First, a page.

In the summer of 2015, I moved to Spain to gather my thoughts and put my plans for travelling the world and working online into action. Shortly after my move, a good friend of mine came to visit me from Finland. As soon as he arrived, we rented a car and set off on a small road trip around the southern state of Andalusia. We didn’t have much of a plan, but we had a vague idea of the places that we wanted to visit. One of these places was Beneficio, a secluded hippie commune that was first settled over 30 years ago.
Beneficio is located in a valley in the Alpujarra mountain range, about an hour away from Granada. To get there, you have to drive in direction Orgiva, a very traditional Spanish town in the mountains. Once you reach Orgiva, you follow the road towards Cañar until you see dirt road with a few old RVs and cars on your left. The dirt road leads to Beneficio.
From what I had heard, Beneficio was the real deal when it comes to hippie communes. Located in a valley with two natural water streams, Beneficio has a real community of about 200 inhabitants, many of whom grow their own food and are completely self-sufficient. Some of the people living there have been there for decades and have even raised families there; others stay for a shorter period of time.
We arrived in Granada in the early afternoon and immediately made our way to Plaza Nueva to see if we could talk to some hippies and get some information about Beneficio. Granada has its own big hippie community that largely lives in caves in an area known as Sacramonte. In the evenings, the hippies walk down to the centre and gather to drink, smoke weed and share in each other’s company.
The first hippie I spoke to was Austrian and had come to Granada in 2008 and lived in a cave on the mountain ever since. He passed his joint around, explaining that the world is “going to shit” and that he’d rather stay away from it all. When I asked him about Beneficio, he went on a rant about how it used to be ‘legit’ but has since become much too popular and full of “wannabe pseudo-hippies”. Another hippie, a guy from the US who had overstayed his European visa by 3 years, disagreed and told us that we should definitely go and check Beneficio out.
We spent some time hanging out with the hippies, talking about Beneficio and how to get there. After a few joints and some very strange conversations, we finally decided that we should head to Beneficio before it gets dark. We headed back to the car and drove off in direction Orgiva. After a few wrong turns and getting lost in Orgiva, we finally found our way back and followed the road towards Cañar. Just like the hippies said, there was a dirt track on the left with a broken down RV. We followed the path to a parking area where more RVs were parked.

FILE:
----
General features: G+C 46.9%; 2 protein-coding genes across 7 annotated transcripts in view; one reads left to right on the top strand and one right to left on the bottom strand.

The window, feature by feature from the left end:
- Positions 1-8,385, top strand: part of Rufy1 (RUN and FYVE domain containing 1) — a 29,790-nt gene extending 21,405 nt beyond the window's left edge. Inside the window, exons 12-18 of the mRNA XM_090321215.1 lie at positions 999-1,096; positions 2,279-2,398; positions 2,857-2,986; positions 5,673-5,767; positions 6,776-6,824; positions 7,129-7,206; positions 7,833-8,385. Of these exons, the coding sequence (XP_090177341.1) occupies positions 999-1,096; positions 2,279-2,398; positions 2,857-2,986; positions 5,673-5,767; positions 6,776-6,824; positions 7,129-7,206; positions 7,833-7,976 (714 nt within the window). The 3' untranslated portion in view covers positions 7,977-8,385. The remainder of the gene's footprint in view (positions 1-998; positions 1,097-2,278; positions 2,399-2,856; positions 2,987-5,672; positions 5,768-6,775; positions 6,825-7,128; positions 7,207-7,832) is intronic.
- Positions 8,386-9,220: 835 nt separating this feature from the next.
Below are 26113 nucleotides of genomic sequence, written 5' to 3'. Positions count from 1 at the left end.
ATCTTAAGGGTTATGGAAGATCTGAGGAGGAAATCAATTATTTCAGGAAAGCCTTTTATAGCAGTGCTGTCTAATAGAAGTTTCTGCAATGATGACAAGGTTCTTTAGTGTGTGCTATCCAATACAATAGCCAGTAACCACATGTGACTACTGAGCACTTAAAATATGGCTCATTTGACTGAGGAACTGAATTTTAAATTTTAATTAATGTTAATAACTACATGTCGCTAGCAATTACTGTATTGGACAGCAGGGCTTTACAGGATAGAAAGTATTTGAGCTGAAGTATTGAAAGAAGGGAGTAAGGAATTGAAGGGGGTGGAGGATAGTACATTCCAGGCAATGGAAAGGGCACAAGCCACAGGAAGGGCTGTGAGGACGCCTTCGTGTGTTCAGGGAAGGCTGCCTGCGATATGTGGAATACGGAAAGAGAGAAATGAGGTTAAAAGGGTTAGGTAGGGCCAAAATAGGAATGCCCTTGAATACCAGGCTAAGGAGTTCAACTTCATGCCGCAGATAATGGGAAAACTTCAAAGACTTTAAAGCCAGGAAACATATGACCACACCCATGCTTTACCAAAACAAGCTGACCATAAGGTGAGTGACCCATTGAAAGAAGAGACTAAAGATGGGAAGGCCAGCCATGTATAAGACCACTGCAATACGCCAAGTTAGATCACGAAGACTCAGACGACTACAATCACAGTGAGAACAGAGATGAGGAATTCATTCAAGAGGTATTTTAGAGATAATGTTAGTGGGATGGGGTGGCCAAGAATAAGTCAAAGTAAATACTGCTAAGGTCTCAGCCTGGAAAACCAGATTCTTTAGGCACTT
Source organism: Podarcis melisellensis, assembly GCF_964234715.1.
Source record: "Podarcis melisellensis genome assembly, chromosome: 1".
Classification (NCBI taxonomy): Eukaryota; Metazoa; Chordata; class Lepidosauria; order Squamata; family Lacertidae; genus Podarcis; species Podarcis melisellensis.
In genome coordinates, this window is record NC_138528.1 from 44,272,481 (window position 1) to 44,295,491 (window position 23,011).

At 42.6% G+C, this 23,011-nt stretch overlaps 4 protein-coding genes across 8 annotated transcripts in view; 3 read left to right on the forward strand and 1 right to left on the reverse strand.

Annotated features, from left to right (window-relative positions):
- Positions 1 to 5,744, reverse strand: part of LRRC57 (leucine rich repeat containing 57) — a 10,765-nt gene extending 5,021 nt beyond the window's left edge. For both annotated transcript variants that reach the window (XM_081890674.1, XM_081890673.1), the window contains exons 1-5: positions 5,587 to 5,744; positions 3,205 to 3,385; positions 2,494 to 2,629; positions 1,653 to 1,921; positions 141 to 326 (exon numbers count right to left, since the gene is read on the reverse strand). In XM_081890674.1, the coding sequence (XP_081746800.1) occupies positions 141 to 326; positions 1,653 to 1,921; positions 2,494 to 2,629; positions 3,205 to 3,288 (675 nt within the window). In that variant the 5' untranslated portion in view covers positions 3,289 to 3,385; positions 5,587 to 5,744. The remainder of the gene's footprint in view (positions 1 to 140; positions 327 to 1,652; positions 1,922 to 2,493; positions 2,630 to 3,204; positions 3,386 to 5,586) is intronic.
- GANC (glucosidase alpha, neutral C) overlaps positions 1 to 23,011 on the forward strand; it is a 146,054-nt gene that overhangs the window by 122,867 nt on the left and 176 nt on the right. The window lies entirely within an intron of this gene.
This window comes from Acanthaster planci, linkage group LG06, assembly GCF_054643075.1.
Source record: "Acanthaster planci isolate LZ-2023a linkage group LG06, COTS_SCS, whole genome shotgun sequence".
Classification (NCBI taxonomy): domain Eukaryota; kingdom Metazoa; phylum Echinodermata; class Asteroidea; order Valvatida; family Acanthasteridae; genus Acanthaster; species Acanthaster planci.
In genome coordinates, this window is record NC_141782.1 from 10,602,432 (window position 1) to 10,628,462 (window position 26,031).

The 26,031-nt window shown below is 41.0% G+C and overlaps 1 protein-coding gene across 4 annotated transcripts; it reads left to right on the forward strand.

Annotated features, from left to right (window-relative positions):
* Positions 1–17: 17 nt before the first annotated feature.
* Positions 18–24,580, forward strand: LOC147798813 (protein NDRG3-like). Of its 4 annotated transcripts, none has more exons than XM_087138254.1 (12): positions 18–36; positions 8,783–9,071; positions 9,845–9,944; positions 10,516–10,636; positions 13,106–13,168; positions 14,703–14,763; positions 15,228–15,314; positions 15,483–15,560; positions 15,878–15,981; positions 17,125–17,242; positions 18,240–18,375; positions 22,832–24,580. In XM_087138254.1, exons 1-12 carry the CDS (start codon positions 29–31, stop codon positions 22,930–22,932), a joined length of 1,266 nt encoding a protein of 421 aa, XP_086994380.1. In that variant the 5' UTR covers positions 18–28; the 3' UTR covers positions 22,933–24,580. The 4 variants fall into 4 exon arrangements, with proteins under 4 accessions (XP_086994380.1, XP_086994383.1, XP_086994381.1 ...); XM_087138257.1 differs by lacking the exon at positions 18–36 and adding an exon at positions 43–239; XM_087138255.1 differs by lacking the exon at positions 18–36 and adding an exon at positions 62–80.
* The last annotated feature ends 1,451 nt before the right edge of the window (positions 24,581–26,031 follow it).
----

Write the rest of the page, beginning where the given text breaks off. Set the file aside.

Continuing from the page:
By the time we parked our car, it had gotten pretty dark, making it near impossible to find a place to set up camp. We decided that we’d sleep in the car and set out to discover what we could of the hippie commune. The first thing you see when you arrive in Beneficio is a huge teepee. We had been told that this was a meeting point for the commune, but it didn’t look like anyone was going to meet there that night. There was also a large board that displayed important information and a list of rules. Drinking alcohol is forbidden in Beneficio, but we had heard that drugs, especially weed, were very common.
We followed a path between some trees that led up into the valley. We were in the middle of the mountains, it was pitch black and all you could see were flickering lights coming from people’s makeshift homes. As we cautiously walked along the path, we could hear music coming from the distance. We continued on the path until we came upon a group of people sitting in a circle on the ground. At the head of the circle sat a guy with the longest dreadlocks I have ever seen. He gently strummed on his guitar, singing soft tunes as the others sat silently, listening. He turned to us and told us to take of our shoes and have a seat.
We sat and chilled by the fire, listening to the dreadlocked man play and sing. With dreadlocks down to the ground and a Jamaican twang in his accent, I wondered where he was from. I overheard two French girls say that he was German and had been Beneficio for more then 20 years. After an hour, the hippie in the dreadlocks pulled out what looked like a bong and starting filling it. Everyone in the circle started passing around snacks and the odd joint. Soon enough, the bong had made its way to me. Unlike usual bongs, this one was thin and long and didn’t need to be relit as it made the rounds. I hesitated for a moment, but in the spur of the moment decided to just go with it and took a small puff. As I inhaled through the glass tube, two older men carrying a strange looking guitar sat down and asked the dreadlocked hippie whether they can play. The hippie nodded and the two men began strumming and Mongolian throat singing. The entire situation already seemed surreal. The bong made another round and I took another small puff. This time it hit me properly and my head started spinning. The darkness, the flickering candles and the Mongolian music made it feel like I was part of some cultish exorcism rather than a happy hippie commune. My mind tripping like crazy, I turned to the dreadlocked hippie:
“Man, where the hell did you get this weed from? This stuff is pretty intense.”
The hippie looked at me and laughed.
“Brother, that wasn’t weed. This is the real Opium of the masses! Some of the best shit you can get around here”.
He packed up his guitar, stood up, wished me a good trip and walked off into the woods.